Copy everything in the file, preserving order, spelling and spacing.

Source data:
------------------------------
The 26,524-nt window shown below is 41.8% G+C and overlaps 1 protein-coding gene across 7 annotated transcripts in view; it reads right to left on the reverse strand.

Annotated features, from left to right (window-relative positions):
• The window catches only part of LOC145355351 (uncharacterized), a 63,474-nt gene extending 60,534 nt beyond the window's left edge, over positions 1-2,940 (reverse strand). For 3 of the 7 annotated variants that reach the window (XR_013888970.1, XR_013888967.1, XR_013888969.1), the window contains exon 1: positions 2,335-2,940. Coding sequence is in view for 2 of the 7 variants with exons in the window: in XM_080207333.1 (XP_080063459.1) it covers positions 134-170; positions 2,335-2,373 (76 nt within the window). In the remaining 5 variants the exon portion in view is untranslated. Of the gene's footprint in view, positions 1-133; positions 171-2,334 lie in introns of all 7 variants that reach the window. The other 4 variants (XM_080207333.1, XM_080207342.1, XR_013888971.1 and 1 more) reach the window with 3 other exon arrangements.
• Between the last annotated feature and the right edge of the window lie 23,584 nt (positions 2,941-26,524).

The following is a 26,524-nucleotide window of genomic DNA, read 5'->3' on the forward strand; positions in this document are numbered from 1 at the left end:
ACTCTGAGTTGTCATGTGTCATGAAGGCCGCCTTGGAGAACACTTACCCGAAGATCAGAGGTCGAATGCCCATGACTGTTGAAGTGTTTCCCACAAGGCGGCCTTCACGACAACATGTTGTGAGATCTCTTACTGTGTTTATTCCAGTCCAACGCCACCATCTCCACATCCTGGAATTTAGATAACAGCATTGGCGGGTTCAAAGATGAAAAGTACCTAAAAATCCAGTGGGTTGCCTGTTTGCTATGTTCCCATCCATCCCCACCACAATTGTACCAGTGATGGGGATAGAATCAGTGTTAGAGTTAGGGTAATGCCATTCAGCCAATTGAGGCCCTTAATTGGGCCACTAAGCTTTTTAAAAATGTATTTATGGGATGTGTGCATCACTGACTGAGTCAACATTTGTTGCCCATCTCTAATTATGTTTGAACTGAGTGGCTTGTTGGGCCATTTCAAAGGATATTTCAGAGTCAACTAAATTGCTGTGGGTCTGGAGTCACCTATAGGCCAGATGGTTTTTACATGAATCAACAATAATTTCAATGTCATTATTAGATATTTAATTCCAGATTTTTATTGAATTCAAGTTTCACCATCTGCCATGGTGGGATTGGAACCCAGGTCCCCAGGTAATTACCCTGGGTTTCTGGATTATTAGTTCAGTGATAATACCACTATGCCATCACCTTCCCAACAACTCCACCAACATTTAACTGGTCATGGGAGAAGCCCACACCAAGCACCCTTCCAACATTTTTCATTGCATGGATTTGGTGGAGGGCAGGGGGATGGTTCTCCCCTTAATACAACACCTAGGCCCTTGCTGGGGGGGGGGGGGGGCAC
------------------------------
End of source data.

The 26,524-nt window shown below is 41.8% G+C and overlaps 1 protein-coding gene across 7 annotated transcripts in view; it reads right to left on the reverse strand.

Annotated features, from left to right (window-relative positions):
• The window catches only part of LOC145355351 (uncharacterized), a 63,474-nt gene extending 60,534 nt beyond the window's left edge, over positions 1-2,940 (reverse strand). For 3 of the 7 annotated variants that reach the window (XR_013888970.1, XR_013888967.1, XR_013888969.1), the window contains exon 1: positions 2,335-2,940. Coding sequence is in view for 2 of the 7 variants with exons in the window: in XM_080207333.1 (XP_080063459.1) it covers positions 134-170; positions 2,335-2,373 (76 nt within the window). In the remaining 5 variants the exon portion in view is untranslated. Of the gene's footprint in view, positions 1-133; positions 171-2,334 lie in introns of all 7 variants that reach the window. The other 4 variants (XM_080207333.1, XM_080207342.1, XR_013888971.1 and 1 more) reach the window with 3 other exon arrangements.
• Between the last annotated feature and the right edge of the window lie 23,584 nt (positions 2,941-26,524).

The following is a 26,524-nucleotide window of genomic DNA, read 5'->3' on the forward strand; positions in this document are numbered from 1 at the left end:
ACTCTGAGTTGTCATGTGTCATGAAGGCCGCCTTGGAGAACACTTACCCGAAGATCAGAGGTCGAATGCCCATGACTGTTGAAGTGTTTCCCACAAGGCGGCCTTCACGACAACATGTTGTGAGATCTCTTACTGTGTTTATTCCAGTCCAACGCCACCATCTCCACATCCTGGAATTTAGATAACAGCATTGGCGGGTTCAAAGATGAAAAGTACCTAAAAATCCAGTGGGTTGCCTGTTTGCTATGTTCCCATCCATCCCCACCACAATTGTACCAGTGATGGGGATAGAATCAGTGTTAGAGTTAGGGTAATGCCATTCAGCCAATTGAGGCCCTTAATTGGGCCACTAAGCTTTTTAAAAATGTATTTATGGGATGTGTGCATCACTGACTGAGTCAACATTTGTTGCCCATCTCTAATTATGTTTGAACTGAGTGGCTTGTTGGGCCATTTCAAAGGATATTTCAGAGTCAACTAAATTGCTGTGGGTCTGGAGTCACCTATAGGCCAGATGGTTTTTACATGAATCAACAATAATTTCAATGTCATTATTAGATATTTAATTCCAGATTTTTATTGAATTCAAGTTTCACCATCTGCCATGGTGGGATTGGAACCCAGGTCCCCAGGTAATTACCCTGGGTTTCTGGATTATTAGTTCAGTGATAATACCACTATGCCATCACCTTCCCAACAACTCCACCAACATTTAACTGGTCATGGGAGAAGCCCACACCAAGCACCCTTCCAACATTTTTCATTGCATGGATTTGGTGGAGGGCAGGGGGATGGTTCTCCCCTTAATACAACACCTAGGCCCTTGCTGGGGGGGGGGGGGGGCAC